Follow the young people closely. When parents pay close attention to what teens are doing and who they are spending time with, young people are less likely to have behavioral problems after a divorce. This means less access to subjects and less academic problems.
▪ Boost your children. Children who doubt their ability to deal with change and those who see themselves as helpless victims are more likely to have mental health problems. Teach your child that while it is difficult to handle a divorce, he or she has the spiritual power to handle it.
▪ Teaches special survival rights. Children with active coping strategies, such as problem-solving skills and cognitive reorganization skills, are better able to adapt to divorce. Teach your child how to manage his or her thoughts, feelings, and behaviors in a healthy way.
▪ Help keep your children safe. Fearing giving up and worrying about the future can cause a lot of anxiety. But helping your children be loved, safe, and secure can reduce the risk of mental health problems.
▪ Participate in a parent training program. There are many programs to reduce the impact of divorce on children. Parents are taught the skills and strategies of older parents to help children cope with regulations.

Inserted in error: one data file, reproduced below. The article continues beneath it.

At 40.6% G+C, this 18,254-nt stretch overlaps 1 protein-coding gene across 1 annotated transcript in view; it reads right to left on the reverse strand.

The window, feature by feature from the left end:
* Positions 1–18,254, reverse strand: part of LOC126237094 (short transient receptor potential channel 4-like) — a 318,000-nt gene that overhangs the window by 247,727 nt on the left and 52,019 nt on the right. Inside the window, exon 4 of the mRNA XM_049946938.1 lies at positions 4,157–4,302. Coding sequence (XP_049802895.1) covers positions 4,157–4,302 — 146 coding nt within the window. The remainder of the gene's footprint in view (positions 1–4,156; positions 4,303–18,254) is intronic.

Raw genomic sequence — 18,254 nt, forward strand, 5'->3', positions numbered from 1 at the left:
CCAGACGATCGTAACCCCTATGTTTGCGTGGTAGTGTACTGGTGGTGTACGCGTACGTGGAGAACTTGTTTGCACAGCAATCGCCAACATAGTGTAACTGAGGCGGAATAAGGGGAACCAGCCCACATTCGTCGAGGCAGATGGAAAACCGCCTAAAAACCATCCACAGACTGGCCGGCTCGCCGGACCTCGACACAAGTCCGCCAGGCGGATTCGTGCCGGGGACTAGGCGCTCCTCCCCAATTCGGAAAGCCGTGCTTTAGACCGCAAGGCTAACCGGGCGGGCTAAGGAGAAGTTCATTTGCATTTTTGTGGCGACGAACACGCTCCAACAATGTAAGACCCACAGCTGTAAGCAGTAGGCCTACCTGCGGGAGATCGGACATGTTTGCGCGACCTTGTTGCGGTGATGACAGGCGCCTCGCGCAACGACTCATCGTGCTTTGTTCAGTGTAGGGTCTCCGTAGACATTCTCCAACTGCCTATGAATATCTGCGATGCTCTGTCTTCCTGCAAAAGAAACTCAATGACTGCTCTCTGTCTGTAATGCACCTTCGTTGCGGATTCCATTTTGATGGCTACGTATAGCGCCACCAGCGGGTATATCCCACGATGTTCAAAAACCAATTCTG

▪ Find professional help for yourself. Reducing stress levels can be an important tool to help your child. Practice self-care and consider interviewing or other resources to help you adapt to your family’s changes.
Despite the fact that divorce is tough for families, children may not be together for children, which may not be the best option. Children living in homes with a lot of debate, hostility, and dissatisfaction may be at greater risk of developing mental health and behavioral problems.
It is normal for children to struggle with their feelings and behavior immediately after divorce. But if your child’s mood problems or behavioral problems persist, seek professional help. Start by talking to your child’s pediatrician. Discuss your concerns and ask if you need your child’s professional skills. We recommend that you refer to speech therapy or other support services.
Individual treatment can help your children differentiate their feelings. Family care may also be recommended to account for changes in family dynamics. Some communities also provide support groups for children. Support groups help children in certain age groups meet other children who may have similar changes in family structure.
If you would like to discuss how to deal with your divorce, please feel free to contact us.